As part of a series of ongoing projects on migration and populism (see e.g. here), I happened to come across a report from the 2010 Japanese Census. It contains data on Japan’s foreign population since 1950, and how it has changed. A couple of quick plots of these data are remarkably revealing.
First, look at the changes in numbers. Japan’s population was well under 1% foreign until the 1980s, when you see a large jump corresponding to the post-oil crisis reforms to Japanese citizenship laws and continuing into the Lost Decade.
At the same time, the sex ratio basically flips, but gradually rather than discontinuously with the 1980s reforms. The sex ratio among foreigners living in Japan was basically 1.2 men for every woman in 1950, and it is now closer to 0.8 men for every woman.
Who are these foreigners? We can break out the trends by nationality:
For most of the twentieth century, Koreans have comprised by far the largest population of foreigners in Japan. That proportion declined precipitously in the 1980s, as a result of two processes. First, the above-mentioned citizenship reforms. But second, the gradual naturalization of Japanese of Korean descent (previously counted among the foreigners). So this reversal is partially due to higher relative immigration by non-Koreans, and partially due to composition effects. What is most striking is the increase in “Others,” comprised partially of Brazilians and Peruvians (the dekasegi) but also Southeast and South Asians.
Japan still has a far smaller immigrant population than nearly all other OECD countries. But Japan is no longer the mono-ethnic society, closed to foreigners, that it once was. But unlike the initial years of labor migration into Western Europe after WWII, women rather than men are leading the way. That is interesting, and it probably will have political consequences.
Many people living in non-democratic systems face a difficult personal decision when their regimes hold elections. Should they participate in the election, on the hope that doing so might overturn the regime by surprise, or that it might at least generate some sort of accountability from the regime? Or should they abstain, stay at home, to avoid being complicit in legitimating a regime that is fundamentally uninterested in democracy or popular voice and which has no intention of losing? As it turns out, we have few guides for helping us reason through this moral question, despite the fact that authoritarian regimes that hold elections are increasingly common around the world.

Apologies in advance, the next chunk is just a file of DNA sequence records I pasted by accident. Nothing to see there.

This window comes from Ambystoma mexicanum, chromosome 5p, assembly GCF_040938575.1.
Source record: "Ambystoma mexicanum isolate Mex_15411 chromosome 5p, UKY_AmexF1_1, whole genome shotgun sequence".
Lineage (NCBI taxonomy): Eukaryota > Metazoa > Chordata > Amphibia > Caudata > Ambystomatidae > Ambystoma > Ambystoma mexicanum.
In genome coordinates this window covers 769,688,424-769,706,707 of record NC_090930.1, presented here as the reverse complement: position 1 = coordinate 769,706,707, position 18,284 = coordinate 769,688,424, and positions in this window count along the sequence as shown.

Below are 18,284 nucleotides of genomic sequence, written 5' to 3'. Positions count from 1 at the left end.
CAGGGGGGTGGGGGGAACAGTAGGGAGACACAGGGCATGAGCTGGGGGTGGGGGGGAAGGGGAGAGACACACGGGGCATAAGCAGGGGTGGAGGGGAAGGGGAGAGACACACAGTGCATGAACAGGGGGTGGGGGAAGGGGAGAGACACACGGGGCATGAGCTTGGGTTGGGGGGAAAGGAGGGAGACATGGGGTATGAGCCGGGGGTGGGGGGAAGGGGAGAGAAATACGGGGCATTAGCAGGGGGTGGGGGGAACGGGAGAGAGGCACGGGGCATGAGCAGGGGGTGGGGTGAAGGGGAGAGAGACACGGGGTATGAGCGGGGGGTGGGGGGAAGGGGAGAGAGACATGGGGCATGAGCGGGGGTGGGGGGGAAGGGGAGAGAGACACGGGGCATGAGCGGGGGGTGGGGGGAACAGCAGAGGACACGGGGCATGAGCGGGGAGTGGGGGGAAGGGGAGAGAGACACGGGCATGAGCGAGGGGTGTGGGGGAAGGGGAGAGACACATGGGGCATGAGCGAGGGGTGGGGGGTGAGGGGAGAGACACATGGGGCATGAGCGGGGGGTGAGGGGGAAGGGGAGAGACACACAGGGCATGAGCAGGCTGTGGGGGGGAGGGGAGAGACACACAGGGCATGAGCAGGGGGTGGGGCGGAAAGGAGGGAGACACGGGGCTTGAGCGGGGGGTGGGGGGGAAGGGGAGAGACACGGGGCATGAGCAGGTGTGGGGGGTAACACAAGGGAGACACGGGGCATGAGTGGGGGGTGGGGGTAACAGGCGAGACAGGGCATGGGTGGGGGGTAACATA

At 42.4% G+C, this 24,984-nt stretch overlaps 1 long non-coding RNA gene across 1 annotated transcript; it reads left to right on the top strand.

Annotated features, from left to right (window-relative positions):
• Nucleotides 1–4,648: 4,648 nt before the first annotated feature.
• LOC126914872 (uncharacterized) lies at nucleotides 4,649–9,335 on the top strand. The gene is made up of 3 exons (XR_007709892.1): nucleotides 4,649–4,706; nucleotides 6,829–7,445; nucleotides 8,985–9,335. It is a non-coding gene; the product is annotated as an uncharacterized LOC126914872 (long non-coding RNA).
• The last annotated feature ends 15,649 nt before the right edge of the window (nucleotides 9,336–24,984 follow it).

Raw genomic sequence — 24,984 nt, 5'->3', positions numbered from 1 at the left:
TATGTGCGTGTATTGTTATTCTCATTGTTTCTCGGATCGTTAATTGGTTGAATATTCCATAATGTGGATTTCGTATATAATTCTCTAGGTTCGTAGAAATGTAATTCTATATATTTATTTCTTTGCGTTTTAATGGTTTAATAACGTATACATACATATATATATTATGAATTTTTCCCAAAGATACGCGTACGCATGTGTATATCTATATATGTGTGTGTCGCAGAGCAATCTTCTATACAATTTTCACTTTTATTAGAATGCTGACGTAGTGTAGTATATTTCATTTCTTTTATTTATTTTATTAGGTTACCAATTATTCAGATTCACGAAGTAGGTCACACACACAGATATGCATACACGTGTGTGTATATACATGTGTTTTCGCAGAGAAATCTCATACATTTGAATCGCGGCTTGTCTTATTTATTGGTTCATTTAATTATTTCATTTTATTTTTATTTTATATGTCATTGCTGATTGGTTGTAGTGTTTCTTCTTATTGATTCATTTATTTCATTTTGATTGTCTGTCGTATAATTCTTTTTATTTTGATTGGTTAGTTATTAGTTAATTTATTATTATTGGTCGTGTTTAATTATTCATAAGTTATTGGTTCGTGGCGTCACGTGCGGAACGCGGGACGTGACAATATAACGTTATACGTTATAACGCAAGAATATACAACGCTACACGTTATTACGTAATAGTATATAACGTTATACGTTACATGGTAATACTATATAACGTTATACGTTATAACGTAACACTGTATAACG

In a new working paper (PDF), Turku Isiksel and I provide a framework for helping us to resolve this tension. The starting point is that democratic theorists and political philosophers have devoted substantial effort (see e.g. here) to the question of the moral obligations to vote under democracy (either idealized or actually-existing democracies). But authoritarian elections are fundamentally different, and these differences undermine many of the arguments that might either justify or obligate citizens in democracies to participate in elections. Many of us believe that good citizens always vote in elections—but authoritarian elections are a different affair, and it might be the case that good citizens don’t vote in authoritarian elections.
So, should you vote in an undemocratic election? The short answer is it depends. The long answer is that the obligation to vote in an authoritarian context depends on background assumptions about what value we attribute to this particular form of political participation, the anticipated consequences of collective voice in an authoritarian regime, and expectations about whether democratic habitus under authoritarianism is a foundation for democratic citizenship some point in the future.
There’s lots more to chew on in the paper itself. Here is the abstract.
When accounting for why elections, voting, and political representation are meaningful and valuable practices, political theorists tend to assume that the political system in which these institutions occur is broadly democratic. However, authoritarian regimes also make use of these institutions. Furthermore, recent empirical research shows that elections in “hybrid,” “competitive authoritarian,” or “pseudo-democratic” regimes matter. They can stabilize authoritarian regimes by giving them the veneer of popular approval, although they can also provide opportunities for unseating incumbent regimes. Are the ethics of political participation—and, specifically, of voting—fundamentally different in non-democratic regimes? Do the same civic imperatives that support voting in democracies come out in favor of boycotts, abstentions, or even civil disobedience under electoral authoritarianism? Can citizens expect elections and electoral participation to increase the chances of a democratic transition? We argue that more complex moral considerations confront voters in authoritarian regimes compared to voters in democratic regimes, since the answers to these questions hinge in part on the role elections play in authoritarian states. We argue that a voter’s judgment must depend not merely on principled justifications for political participation but also on prudential considerations about the impact that electoral participation is likely to have on the regime’s longevity. We enumerate some of these considerations.